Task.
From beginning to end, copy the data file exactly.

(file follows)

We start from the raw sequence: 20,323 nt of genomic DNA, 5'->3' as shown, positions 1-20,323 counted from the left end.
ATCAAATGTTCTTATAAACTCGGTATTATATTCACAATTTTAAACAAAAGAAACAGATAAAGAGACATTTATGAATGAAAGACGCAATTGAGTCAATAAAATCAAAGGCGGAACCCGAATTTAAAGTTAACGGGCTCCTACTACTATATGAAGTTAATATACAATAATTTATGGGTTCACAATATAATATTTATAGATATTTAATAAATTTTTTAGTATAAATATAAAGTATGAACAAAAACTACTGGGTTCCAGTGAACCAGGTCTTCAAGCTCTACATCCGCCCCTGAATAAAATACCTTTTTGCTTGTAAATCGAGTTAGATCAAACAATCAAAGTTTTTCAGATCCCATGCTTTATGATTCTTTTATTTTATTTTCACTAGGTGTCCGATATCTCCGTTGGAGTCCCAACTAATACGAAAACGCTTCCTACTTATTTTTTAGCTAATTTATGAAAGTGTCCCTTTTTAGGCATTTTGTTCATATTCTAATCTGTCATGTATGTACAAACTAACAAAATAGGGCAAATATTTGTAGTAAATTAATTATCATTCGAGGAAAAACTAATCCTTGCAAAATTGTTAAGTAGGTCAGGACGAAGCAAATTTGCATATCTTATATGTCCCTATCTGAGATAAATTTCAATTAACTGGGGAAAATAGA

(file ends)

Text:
We start from the raw sequence: 20,323 nt of genomic DNA, 5'->3' as shown, positions 1-20,323 counted from the left end.
ATCAAATGTTCTTATAAACTCGGTATTATATTCACAATTTTAAACAAAAGAAACAGATAAAGAGACATTTATGAATGAAAGACGCAATTGAGTCAATAAAATCAAAGGCGGAACCCGAATTTAAAGTTAACGGGCTCCTACTACTATATGAAGTTAATATACAATAATTTATGGGTTCACAATATAATATTTATAGATATTTAATAAATTTTTTAGTATAAATATAAAGTATGAACAAAAACTACTGGGTTCCAGTGAACCAGGTCTTCAAGCTCTACATCCGCCCCTGAATAAAATACCTTTTTGCTTGTAAATCGAGTTAGATCAAACAATCAAAGTTTTTCAGATCCCATGCTTTATGATTCTTTTATTTTATTTTCACTAGGTGTCCGATATCTCCGTTGGAGTCCCAACTAATACGAAAACGCTTCCTACTTATTTTTTAGCTAATTTATGAAAGTGTCCCTTTTTAGGCATTTTGTTCATATTCTAATCTGTCATGTATGTACAAACTAACAAAATAGGGCAAATATTTGTAGTAAATTAATTATCATTCGAGGAAAAACTAATCCTTGCAAAATTGTTAAGTAGGTCAGGACGAAGCAAATTTGCATATCTTATATGTCCCTATCTGAGATAAATTTCAATTAACTGGGGAAAATAGA